Commingling of funds occurs when you mingle business funds with personal funds. Bernie Madoff’s wife Ruth is still living a life of luxury even though Bernie has been sent to jail for 150 years. While she will probably not spend time in a cell, there is a good chance she will lose more of her assets. Her troubles come from a “commingling” problem that was triggered when Bernie’s company BLMIS transferred money to her and other companies and accounts she owned without an appropriate paper trail or reason. There are a whole series of asset protection lessons to take away from the Bernie Madoff disaster. One big one is that you have to have a reason and a paper trail when you transfer money in a corporation.
In the complaint, filed on July 29, Mrs. Madoff was accused of having a no “good faith basis” to believe she was entitled to the money taken out of the firm, BLMIS.. In other words she wasaccused of commingling of funds. Three days before Mr. Madoff confessed to the fraud, $11 million was transferred from the firm’s business account at JPMorgan Chase to DWD Associates, a real estate partnership partly owned by Mrs. Madoff, according to the complaint. There were also other payments to partnerships Mrs. Madoff had partial ownership in. Mrs. Madoff also received more than $3 million from the business over the last six years to pay personal expenses charged to her American Express card. Mr. Picard, the attorney for the petitioners, also discovered $2 million in payments to a business Mrs. Madoff had invested in, called PetCare RX.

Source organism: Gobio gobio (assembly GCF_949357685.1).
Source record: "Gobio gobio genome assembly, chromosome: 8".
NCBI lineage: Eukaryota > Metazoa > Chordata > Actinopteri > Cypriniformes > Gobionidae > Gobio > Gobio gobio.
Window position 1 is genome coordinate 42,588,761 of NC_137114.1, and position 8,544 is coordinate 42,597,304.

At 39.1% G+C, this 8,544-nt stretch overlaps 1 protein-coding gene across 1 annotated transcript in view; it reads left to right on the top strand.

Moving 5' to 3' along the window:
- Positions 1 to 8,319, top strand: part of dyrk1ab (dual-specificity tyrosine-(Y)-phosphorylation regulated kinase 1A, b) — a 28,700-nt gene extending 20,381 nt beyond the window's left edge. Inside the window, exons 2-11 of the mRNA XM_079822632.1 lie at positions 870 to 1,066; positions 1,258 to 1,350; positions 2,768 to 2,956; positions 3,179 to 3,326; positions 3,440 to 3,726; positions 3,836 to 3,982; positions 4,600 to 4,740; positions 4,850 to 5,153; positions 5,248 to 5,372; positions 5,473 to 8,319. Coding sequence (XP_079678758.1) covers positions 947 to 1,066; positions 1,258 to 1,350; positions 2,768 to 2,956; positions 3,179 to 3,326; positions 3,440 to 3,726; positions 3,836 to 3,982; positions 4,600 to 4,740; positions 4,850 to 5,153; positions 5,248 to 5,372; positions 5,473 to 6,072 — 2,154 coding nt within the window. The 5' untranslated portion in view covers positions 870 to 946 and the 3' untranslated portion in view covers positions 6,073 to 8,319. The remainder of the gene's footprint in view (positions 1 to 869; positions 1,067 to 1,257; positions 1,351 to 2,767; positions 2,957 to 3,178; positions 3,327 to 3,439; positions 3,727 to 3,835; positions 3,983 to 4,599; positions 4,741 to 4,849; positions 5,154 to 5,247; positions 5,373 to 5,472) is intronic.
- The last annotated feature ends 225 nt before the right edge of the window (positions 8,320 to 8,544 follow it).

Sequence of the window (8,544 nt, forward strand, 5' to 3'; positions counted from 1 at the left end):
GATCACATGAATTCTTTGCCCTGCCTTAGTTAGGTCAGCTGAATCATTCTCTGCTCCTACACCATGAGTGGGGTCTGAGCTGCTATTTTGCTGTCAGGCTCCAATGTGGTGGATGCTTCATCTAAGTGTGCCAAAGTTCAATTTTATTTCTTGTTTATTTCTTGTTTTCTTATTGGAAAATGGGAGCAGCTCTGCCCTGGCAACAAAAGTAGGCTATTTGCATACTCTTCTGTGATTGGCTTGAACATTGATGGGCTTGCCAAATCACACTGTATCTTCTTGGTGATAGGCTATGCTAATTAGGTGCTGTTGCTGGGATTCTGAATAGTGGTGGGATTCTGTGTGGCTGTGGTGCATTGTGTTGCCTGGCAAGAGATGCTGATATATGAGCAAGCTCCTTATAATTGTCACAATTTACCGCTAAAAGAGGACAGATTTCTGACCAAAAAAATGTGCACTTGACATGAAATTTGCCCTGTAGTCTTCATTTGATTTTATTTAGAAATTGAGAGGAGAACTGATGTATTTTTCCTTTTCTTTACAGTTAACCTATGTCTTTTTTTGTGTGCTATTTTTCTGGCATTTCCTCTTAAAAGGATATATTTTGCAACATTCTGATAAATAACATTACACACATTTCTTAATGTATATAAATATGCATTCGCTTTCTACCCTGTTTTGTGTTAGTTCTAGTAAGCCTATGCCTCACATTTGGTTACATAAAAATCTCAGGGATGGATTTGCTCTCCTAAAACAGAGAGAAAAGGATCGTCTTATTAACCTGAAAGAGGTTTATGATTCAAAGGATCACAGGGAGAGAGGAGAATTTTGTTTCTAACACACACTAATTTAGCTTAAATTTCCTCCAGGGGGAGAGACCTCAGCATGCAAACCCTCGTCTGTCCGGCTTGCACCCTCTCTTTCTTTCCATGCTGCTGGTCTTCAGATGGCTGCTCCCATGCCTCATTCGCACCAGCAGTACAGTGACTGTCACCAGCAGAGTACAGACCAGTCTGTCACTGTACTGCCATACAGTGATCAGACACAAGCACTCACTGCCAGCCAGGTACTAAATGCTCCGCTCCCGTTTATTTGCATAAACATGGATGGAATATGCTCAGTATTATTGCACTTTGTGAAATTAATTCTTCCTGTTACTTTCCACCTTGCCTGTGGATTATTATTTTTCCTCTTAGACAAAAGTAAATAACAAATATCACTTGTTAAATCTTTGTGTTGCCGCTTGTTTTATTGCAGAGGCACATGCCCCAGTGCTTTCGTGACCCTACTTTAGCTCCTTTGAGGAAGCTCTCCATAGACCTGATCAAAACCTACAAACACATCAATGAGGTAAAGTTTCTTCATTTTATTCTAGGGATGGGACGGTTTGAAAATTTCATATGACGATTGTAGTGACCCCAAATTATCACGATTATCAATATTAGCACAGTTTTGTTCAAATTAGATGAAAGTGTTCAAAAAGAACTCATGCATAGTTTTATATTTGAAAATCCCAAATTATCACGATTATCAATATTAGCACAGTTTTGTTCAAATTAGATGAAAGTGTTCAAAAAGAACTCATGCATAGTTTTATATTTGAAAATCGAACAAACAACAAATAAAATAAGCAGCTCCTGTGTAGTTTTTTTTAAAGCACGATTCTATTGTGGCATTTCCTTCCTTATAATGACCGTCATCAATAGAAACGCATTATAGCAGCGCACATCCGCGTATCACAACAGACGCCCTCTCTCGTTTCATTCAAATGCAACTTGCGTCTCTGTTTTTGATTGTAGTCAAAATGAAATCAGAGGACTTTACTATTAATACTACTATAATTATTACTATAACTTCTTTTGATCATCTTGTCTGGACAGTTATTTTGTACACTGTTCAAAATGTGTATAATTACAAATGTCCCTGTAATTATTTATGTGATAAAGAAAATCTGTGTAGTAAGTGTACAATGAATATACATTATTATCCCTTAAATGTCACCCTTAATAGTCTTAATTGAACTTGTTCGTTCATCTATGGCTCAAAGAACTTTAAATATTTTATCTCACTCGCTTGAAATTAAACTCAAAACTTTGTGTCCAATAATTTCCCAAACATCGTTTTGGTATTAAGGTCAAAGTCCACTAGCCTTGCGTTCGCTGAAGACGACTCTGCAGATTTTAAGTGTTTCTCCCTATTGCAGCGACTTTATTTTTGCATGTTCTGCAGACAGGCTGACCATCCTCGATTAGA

“Ruth Madoff was never an employee of BLMIS yet millions of dollars belonging to BLMIS and its customers found their way into her personal accounts and investments without any legitimate business purpose or any value to BLMIS, simply because of her relationship with Bernard Madoff, she was accused of commingling of funds,” Mr. Picard wrote in the complaint.
If Bernie and Ruth Maddoff had been more careful with their paper trail and more vigilant not to commingle funds, Ruth may be in a better position today. Of course everybody knows you shouldn’t commingle funds. But, please evaluate your actions. Stand back and take a long unemotional look at your company books from a third party’s perspective. Yes, the lessons are stupidly simple, but they are overlooked by thousands of bright people who lose millions because of the oversight. I write and talk about these topics, but I still see very bright people make these mistakes all the time. My Accumulation and Preservation of Wealth course has a checklist with 38 items you need to pay attention to when maintaining your corporate liability protection. Please don’t overlook these items.